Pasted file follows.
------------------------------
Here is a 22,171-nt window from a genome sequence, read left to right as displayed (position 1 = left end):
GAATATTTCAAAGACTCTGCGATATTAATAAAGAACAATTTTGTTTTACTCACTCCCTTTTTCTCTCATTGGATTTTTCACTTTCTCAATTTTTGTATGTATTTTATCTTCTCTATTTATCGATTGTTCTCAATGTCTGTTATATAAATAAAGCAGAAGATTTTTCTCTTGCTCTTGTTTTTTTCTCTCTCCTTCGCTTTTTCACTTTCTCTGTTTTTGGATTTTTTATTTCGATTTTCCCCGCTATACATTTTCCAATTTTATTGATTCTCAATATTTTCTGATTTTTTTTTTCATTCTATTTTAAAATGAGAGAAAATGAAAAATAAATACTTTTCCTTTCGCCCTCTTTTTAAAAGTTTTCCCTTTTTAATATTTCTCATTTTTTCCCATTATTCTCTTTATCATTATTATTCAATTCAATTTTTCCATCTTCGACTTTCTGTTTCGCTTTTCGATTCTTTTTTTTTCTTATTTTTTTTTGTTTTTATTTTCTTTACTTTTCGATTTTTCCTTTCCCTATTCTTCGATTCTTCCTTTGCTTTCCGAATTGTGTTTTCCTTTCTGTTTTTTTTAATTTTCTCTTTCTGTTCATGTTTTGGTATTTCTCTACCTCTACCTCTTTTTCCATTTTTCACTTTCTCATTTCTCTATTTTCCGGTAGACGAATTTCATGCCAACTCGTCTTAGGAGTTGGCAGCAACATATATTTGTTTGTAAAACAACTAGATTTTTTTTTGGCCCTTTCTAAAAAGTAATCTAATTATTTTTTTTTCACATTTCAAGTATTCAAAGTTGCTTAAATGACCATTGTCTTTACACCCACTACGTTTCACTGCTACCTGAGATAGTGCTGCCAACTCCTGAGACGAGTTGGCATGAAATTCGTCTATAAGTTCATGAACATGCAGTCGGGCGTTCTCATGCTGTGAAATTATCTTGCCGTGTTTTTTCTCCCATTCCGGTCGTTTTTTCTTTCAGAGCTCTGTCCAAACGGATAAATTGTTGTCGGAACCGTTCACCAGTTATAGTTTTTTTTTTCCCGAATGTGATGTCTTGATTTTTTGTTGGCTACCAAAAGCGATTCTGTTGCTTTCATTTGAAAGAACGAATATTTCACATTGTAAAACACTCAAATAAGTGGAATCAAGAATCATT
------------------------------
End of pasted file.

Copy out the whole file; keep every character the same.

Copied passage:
Here is a 22,171-nt window from a genome sequence, read left to right as displayed (position 1 = left end):
GAATATTTCAAAGACTCTGCGATATTAATAAAGAACAATTTTGTTTTACTCACTCCCTTTTTCTCTCATTGGATTTTTCACTTTCTCAATTTTTGTATGTATTTTATCTTCTCTATTTATCGATTGTTCTCAATGTCTGTTATATAAATAAAGCAGAAGATTTTTCTCTTGCTCTTGTTTTTTTCTCTCTCCTTCGCTTTTTCACTTTCTCTGTTTTTGGATTTTTTATTTCGATTTTCCCCGCTATACATTTTCCAATTTTATTGATTCTCAATATTTTCTGATTTTTTTTTTCATTCTATTTTAAAATGAGAGAAAATGAAAAATAAATACTTTTCCTTTCGCCCTCTTTTTAAAAGTTTTCCCTTTTTAATATTTCTCATTTTTTCCCATTATTCTCTTTATCATTATTATTCAATTCAATTTTTCCATCTTCGACTTTCTGTTTCGCTTTTCGATTCTTTTTTTTTCTTATTTTTTTTTGTTTTTATTTTCTTTACTTTTCGATTTTTCCTTTCCCTATTCTTCGATTCTTCCTTTGCTTTCCGAATTGTGTTTTCCTTTCTGTTTTTTTTAATTTTCTCTTTCTGTTCATGTTTTGGTATTTCTCTACCTCTACCTCTTTTTCCATTTTTCACTTTCTCATTTCTCTATTTTCCGGTAGACGAATTTCATGCCAACTCGTCTTAGGAGTTGGCAGCAACATATATTTGTTTGTAAAACAACTAGATTTTTTTTTGGCCCTTTCTAAAAAGTAATCTAATTATTTTTTTTTCACATTTCAAGTATTCAAAGTTGCTTAAATGACCATTGTCTTTACACCCACTACGTTTCACTGCTACCTGAGATAGTGCTGCCAACTCCTGAGACGAGTTGGCATGAAATTCGTCTATAAGTTCATGAACATGCAGTCGGGCGTTCTCATGCTGTGAAATTATCTTGCCGTGTTTTTTCTCCCATTCCGGTCGTTTTTTCTTTCAGAGCTCTGTCCAAACGGATAAATTGTTGTCGGAACCGTTCACCAGTTATAGTTTTTTTTTTCCCGAATGTGATGTCTTGATTTTTTGTTGGCTACCAAAAGCGATTCTGTTGCTTTCATTTGAAAGAACGAATATTTCACATTGTAAAACACTCAAATAAGTGGAATCAAGAATCATT